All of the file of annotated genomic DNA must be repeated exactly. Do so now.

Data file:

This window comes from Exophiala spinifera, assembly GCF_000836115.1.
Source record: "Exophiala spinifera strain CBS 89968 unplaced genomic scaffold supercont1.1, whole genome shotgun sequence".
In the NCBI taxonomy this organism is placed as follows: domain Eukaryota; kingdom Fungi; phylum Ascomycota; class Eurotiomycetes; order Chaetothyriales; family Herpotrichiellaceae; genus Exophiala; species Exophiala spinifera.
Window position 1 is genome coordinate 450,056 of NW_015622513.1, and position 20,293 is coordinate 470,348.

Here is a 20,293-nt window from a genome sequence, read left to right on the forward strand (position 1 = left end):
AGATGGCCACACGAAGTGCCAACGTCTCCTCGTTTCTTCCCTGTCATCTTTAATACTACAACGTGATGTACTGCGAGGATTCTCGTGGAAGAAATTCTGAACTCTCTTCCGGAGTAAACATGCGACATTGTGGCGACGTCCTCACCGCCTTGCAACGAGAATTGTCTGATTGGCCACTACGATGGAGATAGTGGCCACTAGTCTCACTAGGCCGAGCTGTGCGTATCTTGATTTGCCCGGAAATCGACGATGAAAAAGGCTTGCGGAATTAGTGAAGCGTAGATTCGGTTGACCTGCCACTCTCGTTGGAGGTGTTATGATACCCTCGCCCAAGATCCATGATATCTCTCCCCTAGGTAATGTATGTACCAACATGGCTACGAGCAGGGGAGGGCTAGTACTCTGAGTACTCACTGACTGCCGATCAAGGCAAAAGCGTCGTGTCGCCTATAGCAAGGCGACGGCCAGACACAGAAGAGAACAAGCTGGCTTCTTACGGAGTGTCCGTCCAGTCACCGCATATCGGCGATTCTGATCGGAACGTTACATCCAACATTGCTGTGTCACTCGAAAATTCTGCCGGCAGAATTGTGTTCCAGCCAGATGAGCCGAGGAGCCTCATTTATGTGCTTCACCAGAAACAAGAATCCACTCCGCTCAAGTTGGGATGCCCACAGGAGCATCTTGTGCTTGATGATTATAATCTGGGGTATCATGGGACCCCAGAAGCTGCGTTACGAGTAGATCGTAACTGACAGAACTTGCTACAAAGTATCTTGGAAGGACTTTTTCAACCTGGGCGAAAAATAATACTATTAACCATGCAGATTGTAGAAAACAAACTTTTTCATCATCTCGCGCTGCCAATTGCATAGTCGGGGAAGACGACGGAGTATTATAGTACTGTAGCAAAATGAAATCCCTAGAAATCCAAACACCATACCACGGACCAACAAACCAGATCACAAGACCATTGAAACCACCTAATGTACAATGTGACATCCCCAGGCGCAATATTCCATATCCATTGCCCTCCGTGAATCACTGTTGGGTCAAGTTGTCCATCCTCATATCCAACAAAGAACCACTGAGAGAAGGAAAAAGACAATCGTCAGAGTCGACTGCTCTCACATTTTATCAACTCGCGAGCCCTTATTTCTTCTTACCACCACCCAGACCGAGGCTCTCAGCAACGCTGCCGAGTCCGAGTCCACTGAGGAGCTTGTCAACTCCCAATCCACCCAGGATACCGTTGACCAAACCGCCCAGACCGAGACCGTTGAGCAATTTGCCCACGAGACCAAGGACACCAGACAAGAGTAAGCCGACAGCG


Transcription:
This window comes from Exophiala spinifera, assembly GCF_000836115.1.
Source record: "Exophiala spinifera strain CBS 89968 unplaced genomic scaffold supercont1.1, whole genome shotgun sequence".
In the NCBI taxonomy this organism is placed as follows: domain Eukaryota; kingdom Fungi; phylum Ascomycota; class Eurotiomycetes; order Chaetothyriales; family Herpotrichiellaceae; genus Exophiala; species Exophiala spinifera.
Window position 1 is genome coordinate 450,056 of NW_015622513.1, and position 20,293 is coordinate 470,348.

Here is a 20,293-nt window from a genome sequence, read left to right on the forward strand (position 1 = left end):
AGATGGCCACACGAAGTGCCAACGTCTCCTCGTTTCTTCCCTGTCATCTTTAATACTACAACGTGATGTACTGCGAGGATTCTCGTGGAAGAAATTCTGAACTCTCTTCCGGAGTAAACATGCGACATTGTGGCGACGTCCTCACCGCCTTGCAACGAGAATTGTCTGATTGGCCACTACGATGGAGATAGTGGCCACTAGTCTCACTAGGCCGAGCTGTGCGTATCTTGATTTGCCCGGAAATCGACGATGAAAAAGGCTTGCGGAATTAGTGAAGCGTAGATTCGGTTGACCTGCCACTCTCGTTGGAGGTGTTATGATACCCTCGCCCAAGATCCATGATATCTCTCCCCTAGGTAATGTATGTACCAACATGGCTACGAGCAGGGGAGGGCTAGTACTCTGAGTACTCACTGACTGCCGATCAAGGCAAAAGCGTCGTGTCGCCTATAGCAAGGCGACGGCCAGACACAGAAGAGAACAAGCTGGCTTCTTACGGAGTGTCCGTCCAGTCACCGCATATCGGCGATTCTGATCGGAACGTTACATCCAACATTGCTGTGTCACTCGAAAATTCTGCCGGCAGAATTGTGTTCCAGCCAGATGAGCCGAGGAGCCTCATTTATGTGCTTCACCAGAAACAAGAATCCACTCCGCTCAAGTTGGGATGCCCACAGGAGCATCTTGTGCTTGATGATTATAATCTGGGGTATCATGGGACCCCAGAAGCTGCGTTACGAGTAGATCGTAACTGACAGAACTTGCTACAAAGTATCTTGGAAGGACTTTTTCAACCTGGGCGAAAAATAATACTATTAACCATGCAGATTGTAGAAAACAAACTTTTTCATCATCTCGCGCTGCCAATTGCATAGTCGGGGAAGACGACGGAGTATTATAGTACTGTAGCAAAATGAAATCCCTAGAAATCCAAACACCATACCACGGACCAACAAACCAGATCACAAGACCATTGAAACCACCTAATGTACAATGTGACATCCCCAGGCGCAATATTCCATATCCATTGCCCTCCGTGAATCACTGTTGGGTCAAGTTGTCCATCCTCATATCCAACAAAGAACCACTGAGAGAAGGAAAAAGACAATCGTCAGAGTCGACTGCTCTCACATTTTATCAACTCGCGAGCCCTTATTTCTTCTTACCACCACCCAGACCGAGGCTCTCAGCAACGCTGCCGAGTCCGAGTCCACTGAGGAGCTTGTCAACTCCCAATCCACCCAGGATACCGTTGACCAAACCGCCCAGACCGAGACCGTTGAGCAATTTGCCCACGAGACCAAGGACACCAGACAAGAGTAAGCCGACAGCG